A Light in the Halls: A Tribute to School Workers
At a park day recently, I heard a homeschool mom bragging that her daughter tattled on her brother for saying he was going to go to public school, as if he had cursed. I giggled, and wondered if my kids would ever be that adamant about homeschooling.
If you are researching Homeschool, it won’t be long until you hear about the ills of the public school system. I could spout many statistics and first-hand stories that would make any parent’s skin crawl. One of my daughter’s teachers had her class vote on who the worst kids in class were. This same teacher would yell “Shut up” so loudly at the kids that the class next door could hear her. This in second grade.
I remember my own junior high experience. Grades became secondary to surviving the daily dramas that were played out. As an unsure, shy girl the halls were a dreary place for me where I tried to find the quickest route to my next class.
That being said, there are many children that graduate high school fully intact, godly even, and go on to change the world. I would go so far as to say that school even saves some kids.
With all the school-bashing that goes on in the Homeschool community, myself regrettably included, I thought it’d be nice to pay tribute to some of the people that make life in the school system bearable. Delightful, even.
My daughter’s first grade teacher, for one. This lady actively loves her students. Coco couldn’t wait to get to school because her teacher couldn’t wait to see her. Her teacher found all those things you love and appreciate about your child’s personality and she loved and appreciated them, too. She also encouraged parents to be involved and welcomed me into her classroom daily. She’s the teacher Coco still talks about, six years later.
Then there’s my own mom who finds jobs for learning-disabled, high-risk kids. She goes all over a large city, convincing employers to give these kids a chance. She then teaches the kids how to find and hold down a job, how to give an interview and how to be a better citizen in general. She takes kids to deposit their paychecks before their parents can steal it to buy drugs. She writes to their siblings in prison and tells them they can do better, too. More than one successful student that everyone had given up on has come back to thank her.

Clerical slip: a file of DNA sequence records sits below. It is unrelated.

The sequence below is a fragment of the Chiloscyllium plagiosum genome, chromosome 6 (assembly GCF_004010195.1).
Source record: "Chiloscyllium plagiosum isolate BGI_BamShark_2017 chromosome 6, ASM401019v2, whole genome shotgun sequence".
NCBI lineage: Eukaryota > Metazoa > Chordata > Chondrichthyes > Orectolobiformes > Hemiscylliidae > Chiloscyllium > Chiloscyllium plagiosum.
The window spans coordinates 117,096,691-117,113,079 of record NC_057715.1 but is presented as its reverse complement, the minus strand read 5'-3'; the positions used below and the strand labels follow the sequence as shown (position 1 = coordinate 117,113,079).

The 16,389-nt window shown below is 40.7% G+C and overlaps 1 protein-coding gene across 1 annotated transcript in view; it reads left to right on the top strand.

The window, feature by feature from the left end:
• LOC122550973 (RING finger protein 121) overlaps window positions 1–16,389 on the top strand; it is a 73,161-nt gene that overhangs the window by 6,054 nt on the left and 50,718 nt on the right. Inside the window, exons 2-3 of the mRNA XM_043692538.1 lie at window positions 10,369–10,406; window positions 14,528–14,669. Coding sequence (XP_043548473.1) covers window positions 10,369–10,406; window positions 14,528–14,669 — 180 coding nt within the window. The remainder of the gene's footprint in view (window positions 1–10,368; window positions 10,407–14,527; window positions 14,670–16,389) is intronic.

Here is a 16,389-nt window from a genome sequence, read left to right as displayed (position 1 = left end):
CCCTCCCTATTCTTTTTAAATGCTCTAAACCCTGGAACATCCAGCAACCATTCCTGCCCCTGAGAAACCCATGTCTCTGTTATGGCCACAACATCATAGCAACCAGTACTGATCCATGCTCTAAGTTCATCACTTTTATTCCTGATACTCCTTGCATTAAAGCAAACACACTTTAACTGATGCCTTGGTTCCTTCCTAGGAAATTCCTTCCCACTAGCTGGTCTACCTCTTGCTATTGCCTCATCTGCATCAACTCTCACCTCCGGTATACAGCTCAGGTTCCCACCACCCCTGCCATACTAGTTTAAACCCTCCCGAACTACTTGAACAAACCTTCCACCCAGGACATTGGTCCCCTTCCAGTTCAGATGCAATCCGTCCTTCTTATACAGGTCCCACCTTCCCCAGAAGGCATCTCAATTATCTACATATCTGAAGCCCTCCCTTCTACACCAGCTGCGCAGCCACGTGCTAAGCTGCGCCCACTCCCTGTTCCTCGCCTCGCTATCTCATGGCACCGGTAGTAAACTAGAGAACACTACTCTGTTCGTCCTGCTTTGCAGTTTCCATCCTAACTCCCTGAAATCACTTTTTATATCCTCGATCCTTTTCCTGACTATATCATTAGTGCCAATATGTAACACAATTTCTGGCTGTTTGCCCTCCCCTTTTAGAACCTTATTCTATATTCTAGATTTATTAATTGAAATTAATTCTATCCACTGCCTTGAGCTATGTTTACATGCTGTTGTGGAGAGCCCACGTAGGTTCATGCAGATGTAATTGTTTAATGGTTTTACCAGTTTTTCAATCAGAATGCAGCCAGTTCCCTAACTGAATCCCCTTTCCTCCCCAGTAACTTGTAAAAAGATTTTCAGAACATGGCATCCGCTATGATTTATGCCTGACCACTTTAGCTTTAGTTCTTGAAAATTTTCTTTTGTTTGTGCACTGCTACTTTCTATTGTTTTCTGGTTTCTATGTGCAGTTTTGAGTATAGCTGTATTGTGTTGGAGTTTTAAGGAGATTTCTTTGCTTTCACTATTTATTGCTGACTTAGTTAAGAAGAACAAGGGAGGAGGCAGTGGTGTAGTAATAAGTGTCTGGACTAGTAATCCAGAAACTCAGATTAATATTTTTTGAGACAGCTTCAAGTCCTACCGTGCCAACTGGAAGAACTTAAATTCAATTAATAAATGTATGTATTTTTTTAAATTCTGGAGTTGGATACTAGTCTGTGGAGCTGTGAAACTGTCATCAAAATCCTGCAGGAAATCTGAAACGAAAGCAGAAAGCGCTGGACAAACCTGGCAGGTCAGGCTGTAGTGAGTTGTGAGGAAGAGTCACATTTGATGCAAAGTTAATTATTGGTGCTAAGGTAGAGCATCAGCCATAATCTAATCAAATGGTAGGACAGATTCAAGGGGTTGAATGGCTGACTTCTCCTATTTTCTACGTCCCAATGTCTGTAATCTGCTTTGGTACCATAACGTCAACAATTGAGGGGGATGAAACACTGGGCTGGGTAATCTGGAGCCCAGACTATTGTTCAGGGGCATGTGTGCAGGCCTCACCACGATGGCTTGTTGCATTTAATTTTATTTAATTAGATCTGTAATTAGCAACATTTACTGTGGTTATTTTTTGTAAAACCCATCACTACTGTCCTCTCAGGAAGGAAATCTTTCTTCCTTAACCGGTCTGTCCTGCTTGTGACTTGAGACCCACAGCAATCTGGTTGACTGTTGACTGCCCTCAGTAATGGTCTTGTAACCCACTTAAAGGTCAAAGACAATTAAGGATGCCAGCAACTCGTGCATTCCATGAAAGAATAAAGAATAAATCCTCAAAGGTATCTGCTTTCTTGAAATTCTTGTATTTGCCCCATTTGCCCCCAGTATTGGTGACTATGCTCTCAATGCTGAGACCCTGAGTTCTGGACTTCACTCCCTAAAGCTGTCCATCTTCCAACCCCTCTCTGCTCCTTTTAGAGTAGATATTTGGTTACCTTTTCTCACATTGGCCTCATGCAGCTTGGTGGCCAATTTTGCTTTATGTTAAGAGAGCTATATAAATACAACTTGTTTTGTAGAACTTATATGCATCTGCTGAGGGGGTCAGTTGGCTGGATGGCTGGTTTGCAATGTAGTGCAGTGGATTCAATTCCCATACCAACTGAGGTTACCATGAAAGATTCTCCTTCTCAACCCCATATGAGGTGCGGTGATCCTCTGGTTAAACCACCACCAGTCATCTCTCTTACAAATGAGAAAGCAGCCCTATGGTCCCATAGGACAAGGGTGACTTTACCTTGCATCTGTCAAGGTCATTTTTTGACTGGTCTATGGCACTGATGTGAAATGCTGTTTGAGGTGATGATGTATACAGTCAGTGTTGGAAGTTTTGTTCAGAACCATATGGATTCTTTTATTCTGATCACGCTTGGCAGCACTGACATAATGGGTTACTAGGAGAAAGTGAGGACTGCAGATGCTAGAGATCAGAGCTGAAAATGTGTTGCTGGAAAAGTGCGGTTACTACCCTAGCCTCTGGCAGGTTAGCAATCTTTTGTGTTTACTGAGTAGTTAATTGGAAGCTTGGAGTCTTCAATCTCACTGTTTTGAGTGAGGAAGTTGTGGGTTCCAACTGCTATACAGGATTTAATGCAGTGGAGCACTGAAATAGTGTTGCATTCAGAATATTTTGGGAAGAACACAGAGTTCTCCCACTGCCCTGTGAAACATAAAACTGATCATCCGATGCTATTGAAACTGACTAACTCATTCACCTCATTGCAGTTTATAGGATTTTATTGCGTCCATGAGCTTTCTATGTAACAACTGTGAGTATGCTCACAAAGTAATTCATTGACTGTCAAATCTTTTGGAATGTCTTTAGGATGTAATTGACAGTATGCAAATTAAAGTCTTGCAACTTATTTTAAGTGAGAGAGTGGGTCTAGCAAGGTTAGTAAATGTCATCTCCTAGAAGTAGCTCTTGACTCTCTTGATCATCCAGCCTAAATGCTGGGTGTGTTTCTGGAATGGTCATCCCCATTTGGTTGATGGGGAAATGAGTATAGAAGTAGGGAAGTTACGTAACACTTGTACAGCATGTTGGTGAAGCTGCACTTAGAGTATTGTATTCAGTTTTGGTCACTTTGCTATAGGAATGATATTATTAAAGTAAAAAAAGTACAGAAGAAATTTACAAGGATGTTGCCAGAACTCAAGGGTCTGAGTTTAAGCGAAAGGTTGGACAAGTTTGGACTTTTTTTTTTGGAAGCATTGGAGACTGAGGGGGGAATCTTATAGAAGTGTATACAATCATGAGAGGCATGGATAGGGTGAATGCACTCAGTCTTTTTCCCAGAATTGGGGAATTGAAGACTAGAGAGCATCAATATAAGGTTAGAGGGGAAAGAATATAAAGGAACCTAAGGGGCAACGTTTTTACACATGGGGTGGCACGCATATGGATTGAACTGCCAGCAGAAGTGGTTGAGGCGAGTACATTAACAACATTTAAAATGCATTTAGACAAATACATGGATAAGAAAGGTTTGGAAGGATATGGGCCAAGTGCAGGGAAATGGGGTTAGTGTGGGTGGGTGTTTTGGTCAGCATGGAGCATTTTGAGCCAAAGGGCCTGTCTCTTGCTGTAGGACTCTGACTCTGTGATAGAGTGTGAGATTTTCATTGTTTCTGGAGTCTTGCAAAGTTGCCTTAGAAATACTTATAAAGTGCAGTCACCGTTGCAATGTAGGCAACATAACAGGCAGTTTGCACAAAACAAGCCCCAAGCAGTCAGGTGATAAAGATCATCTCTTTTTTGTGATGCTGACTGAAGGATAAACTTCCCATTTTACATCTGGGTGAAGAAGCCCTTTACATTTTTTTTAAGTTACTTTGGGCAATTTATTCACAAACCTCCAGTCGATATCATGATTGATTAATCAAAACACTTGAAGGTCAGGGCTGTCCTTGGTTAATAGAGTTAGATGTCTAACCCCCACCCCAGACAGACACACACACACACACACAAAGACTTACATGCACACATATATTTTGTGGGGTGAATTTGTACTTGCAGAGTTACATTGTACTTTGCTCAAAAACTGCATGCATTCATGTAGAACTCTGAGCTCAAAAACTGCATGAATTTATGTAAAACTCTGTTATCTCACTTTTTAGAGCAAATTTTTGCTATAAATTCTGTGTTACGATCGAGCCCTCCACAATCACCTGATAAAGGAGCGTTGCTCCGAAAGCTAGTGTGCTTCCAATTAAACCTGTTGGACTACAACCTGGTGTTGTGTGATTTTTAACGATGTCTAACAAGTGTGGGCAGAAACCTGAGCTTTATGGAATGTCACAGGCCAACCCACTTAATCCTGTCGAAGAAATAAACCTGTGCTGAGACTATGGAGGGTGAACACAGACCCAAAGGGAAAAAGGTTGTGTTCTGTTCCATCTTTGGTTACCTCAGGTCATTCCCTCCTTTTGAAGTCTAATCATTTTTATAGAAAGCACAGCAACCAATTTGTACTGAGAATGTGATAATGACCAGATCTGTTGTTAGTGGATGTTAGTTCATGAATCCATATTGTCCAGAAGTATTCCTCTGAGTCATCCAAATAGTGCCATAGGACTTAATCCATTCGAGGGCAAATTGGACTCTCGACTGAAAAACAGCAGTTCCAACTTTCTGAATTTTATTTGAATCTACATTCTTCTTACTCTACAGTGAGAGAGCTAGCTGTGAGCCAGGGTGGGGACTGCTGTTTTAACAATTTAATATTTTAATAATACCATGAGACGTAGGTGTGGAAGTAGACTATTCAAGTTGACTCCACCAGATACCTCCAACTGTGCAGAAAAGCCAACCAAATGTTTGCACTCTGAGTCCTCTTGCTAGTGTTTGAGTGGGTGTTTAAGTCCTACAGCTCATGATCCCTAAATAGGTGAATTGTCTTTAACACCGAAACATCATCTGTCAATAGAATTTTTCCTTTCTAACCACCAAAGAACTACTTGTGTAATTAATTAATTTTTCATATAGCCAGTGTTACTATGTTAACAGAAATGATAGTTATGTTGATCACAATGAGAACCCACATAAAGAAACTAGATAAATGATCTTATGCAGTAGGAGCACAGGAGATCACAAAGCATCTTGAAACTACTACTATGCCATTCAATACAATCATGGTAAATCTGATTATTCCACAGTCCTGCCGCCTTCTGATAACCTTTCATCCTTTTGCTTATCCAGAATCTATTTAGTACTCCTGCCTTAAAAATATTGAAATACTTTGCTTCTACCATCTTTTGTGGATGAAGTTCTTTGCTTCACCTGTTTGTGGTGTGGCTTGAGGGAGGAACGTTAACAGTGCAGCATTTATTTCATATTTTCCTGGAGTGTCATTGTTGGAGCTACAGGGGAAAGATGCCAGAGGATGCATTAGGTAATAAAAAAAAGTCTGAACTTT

My cousin is a first year science teacher for eighth graders. She spends evenings and weekends grading papers and trying to make science experiments more fun. When she talks about one of her students “finally getting it,” her face glows. When she shares her angst over those that don’t want to learn, she is equally passionate. I leave her feeling excited about learning and wanting to be a better teacher for my kids. Every day, she gets up eager to guide a new generation of learners that aren’t always respectful and hardly ever thankful.
I thank God every day that I get to be home and teach my children. While I clearly see the problems in the school system, I also know that not everyone is able teach their kids at home…and certainly not everyone wants to. So, yes, I also thank God for public school, and the people he has called to be a shining light in those sometime dreary halls.